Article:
The world is marking the 200th anniversary of the spontaneous eruption of the Greek War of Independence in March 1821. In Greece and in cities around the world the Greek flag and the blue and white colours of our nation are shown with pride by Greeks and as a tribute by the rest of the world.
Greece had been preparing for the event for years as have Greeks of the diaspora but the merciless pandemic has put a stop to most celebrations. But not all. Social media, mass media, governments, communities, associations, entertainers, writers and just about all of us have found ways of marking the event.
Without taking away anything from the efforts and patriotic fervour of organizations in Ontario and indeed across Canada, I want to pay tribute to the the Pan-Messinian Association of Toronto, Papaflessas Ipapanti for their way of celebrating.
Unlike some associations that have declined in the last few years, the Pan-Messinian is on an upward path. When other associations have an annual dance and are happy to draw a couple of hundred people, the Pan-Messinians draw one thousand. And that is not all but I will let you visit their website for more information. htthttps://panmessinian.ca/ or see the video that I am writing about: ps://www.youtube.com/watch?v=kF9CzT66s-k&t=9s
For the 200th anniversary, the Messinians organized a marvelous concert. Using local talent, they entertained us with songs from all of Greece and ranging from traditional melodies, rebetika, modern classics from every region of our country. They had youngsters recite poetry, show the flag and perform traditional dances.
The show opened with the Olympic Brothers Entertainment and singer Stacey Zaikos. She sang traditional songs like The Dance of Zaloggos and a potpourri of beautiful melodies with her well-rounded tones and fine stage presence.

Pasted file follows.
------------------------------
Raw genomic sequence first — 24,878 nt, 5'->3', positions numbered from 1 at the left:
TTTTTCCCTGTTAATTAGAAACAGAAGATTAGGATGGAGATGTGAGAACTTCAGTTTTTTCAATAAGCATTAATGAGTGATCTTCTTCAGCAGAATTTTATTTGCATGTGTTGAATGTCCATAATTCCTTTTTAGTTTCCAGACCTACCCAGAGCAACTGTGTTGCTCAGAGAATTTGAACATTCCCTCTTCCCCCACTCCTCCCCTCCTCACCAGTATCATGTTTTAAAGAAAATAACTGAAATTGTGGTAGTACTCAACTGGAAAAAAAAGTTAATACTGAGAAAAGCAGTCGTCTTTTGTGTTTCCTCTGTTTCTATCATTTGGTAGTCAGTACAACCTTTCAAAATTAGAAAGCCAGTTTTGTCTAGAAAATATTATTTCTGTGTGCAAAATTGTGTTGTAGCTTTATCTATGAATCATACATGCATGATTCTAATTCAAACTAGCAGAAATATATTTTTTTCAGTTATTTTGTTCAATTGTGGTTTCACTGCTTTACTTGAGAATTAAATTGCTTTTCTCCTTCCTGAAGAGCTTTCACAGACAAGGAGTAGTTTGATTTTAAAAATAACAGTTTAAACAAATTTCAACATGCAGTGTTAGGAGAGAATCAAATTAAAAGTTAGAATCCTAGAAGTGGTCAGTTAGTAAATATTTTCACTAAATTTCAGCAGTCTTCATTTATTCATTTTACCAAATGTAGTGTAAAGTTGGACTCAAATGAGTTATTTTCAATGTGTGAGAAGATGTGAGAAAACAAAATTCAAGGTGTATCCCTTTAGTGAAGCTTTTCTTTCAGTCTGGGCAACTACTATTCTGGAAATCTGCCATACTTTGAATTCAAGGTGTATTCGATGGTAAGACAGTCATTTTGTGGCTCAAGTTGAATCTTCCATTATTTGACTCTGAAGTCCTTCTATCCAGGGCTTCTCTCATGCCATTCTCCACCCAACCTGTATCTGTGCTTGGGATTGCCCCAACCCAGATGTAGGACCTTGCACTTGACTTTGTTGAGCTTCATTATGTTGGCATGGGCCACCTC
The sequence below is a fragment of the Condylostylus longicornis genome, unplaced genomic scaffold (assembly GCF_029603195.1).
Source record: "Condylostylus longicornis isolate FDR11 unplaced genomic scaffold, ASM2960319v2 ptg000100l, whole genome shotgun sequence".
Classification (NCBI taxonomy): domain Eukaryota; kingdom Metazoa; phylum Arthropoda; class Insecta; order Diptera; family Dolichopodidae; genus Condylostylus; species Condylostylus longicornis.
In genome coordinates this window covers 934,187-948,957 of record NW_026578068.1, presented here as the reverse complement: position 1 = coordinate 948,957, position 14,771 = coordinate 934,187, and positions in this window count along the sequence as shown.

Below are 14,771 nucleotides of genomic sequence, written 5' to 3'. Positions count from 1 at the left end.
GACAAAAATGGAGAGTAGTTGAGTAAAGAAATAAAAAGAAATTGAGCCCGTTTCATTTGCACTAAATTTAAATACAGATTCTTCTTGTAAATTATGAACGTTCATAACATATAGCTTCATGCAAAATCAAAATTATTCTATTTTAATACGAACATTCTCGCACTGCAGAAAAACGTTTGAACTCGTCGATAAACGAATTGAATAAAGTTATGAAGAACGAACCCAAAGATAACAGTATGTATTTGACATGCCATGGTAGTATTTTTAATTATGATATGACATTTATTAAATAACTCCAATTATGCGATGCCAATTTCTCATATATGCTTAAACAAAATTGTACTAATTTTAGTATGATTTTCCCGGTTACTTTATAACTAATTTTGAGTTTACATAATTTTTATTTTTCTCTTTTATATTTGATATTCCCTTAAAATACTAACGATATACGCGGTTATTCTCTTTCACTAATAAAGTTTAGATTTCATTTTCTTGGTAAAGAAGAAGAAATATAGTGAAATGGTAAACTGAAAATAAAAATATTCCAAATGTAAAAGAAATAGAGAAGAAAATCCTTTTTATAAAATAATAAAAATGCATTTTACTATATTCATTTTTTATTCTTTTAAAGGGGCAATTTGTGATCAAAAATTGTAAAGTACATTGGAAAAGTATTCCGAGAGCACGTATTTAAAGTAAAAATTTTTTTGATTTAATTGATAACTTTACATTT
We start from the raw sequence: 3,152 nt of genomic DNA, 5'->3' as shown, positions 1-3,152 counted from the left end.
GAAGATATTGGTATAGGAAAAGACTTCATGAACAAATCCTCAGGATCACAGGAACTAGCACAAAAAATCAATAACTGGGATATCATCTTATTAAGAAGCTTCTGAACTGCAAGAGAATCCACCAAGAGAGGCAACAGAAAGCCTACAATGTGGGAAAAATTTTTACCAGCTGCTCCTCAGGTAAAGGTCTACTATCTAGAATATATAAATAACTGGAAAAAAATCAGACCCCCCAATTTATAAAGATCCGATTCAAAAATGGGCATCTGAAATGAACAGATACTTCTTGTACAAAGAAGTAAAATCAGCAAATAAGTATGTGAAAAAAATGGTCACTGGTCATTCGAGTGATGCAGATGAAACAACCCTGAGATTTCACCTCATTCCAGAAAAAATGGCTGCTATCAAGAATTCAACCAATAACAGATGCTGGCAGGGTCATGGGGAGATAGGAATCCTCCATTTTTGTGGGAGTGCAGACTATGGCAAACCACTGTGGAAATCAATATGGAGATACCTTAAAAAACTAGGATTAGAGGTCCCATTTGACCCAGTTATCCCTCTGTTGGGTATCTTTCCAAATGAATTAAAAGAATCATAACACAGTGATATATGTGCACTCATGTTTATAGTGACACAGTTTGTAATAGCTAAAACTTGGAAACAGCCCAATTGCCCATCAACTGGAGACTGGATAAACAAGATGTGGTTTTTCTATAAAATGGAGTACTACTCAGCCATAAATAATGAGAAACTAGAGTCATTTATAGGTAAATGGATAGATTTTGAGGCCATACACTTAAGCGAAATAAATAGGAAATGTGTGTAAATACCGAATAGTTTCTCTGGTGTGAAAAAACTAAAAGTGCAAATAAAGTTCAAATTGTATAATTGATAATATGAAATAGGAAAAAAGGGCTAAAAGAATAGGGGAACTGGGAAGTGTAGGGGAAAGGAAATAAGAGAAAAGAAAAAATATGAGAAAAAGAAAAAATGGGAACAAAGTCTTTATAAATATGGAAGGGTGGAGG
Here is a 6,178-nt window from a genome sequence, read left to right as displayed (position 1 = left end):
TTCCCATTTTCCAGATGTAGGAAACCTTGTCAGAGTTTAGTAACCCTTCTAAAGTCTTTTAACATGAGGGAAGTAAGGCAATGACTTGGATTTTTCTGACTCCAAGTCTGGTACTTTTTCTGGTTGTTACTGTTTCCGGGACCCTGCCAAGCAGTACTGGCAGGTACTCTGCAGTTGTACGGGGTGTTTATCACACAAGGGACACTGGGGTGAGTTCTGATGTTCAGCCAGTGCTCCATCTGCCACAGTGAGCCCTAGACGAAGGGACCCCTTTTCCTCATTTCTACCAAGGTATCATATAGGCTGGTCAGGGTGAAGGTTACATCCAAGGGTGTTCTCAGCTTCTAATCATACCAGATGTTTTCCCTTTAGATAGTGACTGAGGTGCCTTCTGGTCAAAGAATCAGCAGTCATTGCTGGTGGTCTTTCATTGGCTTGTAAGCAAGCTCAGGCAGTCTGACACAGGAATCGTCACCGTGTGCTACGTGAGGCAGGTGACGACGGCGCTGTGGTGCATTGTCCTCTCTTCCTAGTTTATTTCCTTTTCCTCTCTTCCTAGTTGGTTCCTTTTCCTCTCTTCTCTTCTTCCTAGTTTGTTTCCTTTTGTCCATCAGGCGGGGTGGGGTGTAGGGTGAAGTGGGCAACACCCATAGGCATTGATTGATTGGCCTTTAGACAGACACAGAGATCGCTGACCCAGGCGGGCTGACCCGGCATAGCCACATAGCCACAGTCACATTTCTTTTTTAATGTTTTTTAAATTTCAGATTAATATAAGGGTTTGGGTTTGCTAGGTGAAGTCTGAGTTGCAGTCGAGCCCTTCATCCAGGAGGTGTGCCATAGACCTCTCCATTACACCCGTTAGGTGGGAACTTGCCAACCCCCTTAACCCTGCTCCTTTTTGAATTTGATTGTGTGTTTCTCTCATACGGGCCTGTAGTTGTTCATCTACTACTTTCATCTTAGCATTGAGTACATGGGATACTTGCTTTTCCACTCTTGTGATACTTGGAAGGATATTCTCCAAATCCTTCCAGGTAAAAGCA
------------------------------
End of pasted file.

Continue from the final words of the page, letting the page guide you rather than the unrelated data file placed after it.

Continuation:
The popular Parea band with singer John Tsifliklis performed traditional songs and modern classics like Natane to 21, Thessaloniki mou and, of course, Mandili Kalamatiano. With six musicians including a fine clarinetist, the group has a wide repertoire covering the whole range of Greek music.
Vocalist Stavros Kanichis and his musicians on keyboard, bouzouki and percussion started with the beautiful Strosse sto stroma sou gia dyo and several zeibekika until he changed the pace with the song about a man who wants to be free to do whatever he wants! Stavros picked up the pace with a nice crescendo of tunes in a fine performance.
The Seizmos Band followed with vocalist Nick Allyssandratos, accompanied by clarinet and keyboard. They dove into demanding tsamika and other traditional songs.
Then Michalitsa and her musicians took over. She is an entertainer who knows how to rouse an audience and did not shy from showing her talents even on a streaming. She went through her routine of songs without a break. Keep your audience with you and never lose them, seems to be her way.Invite them to sing with you, tell them to dance, involve them.
The credits at the end of the concert indicated dozens of people who participated and I believe not one of them got paid.
(P.S. Speaking of the date of the eruption of the revolution …Please do not tell Messinians that the revolution did not start on March 23, 1821 in Kalamata. Avoid mentioning to anyone from Agridi, Kalavryta that revolutionary action was not initiated there on March 14. Do not even think of suggesting to a Maniati from Areopoli that the revolution was not proclaimed there on March 17. Same applies for people of Kalavryta, same date. Advice given to prevent bloodshed.)
Quite a show. Quite an anniversary. Quite an Association.
ΖΗΤΩ Η ΕΛΛΑΔΑ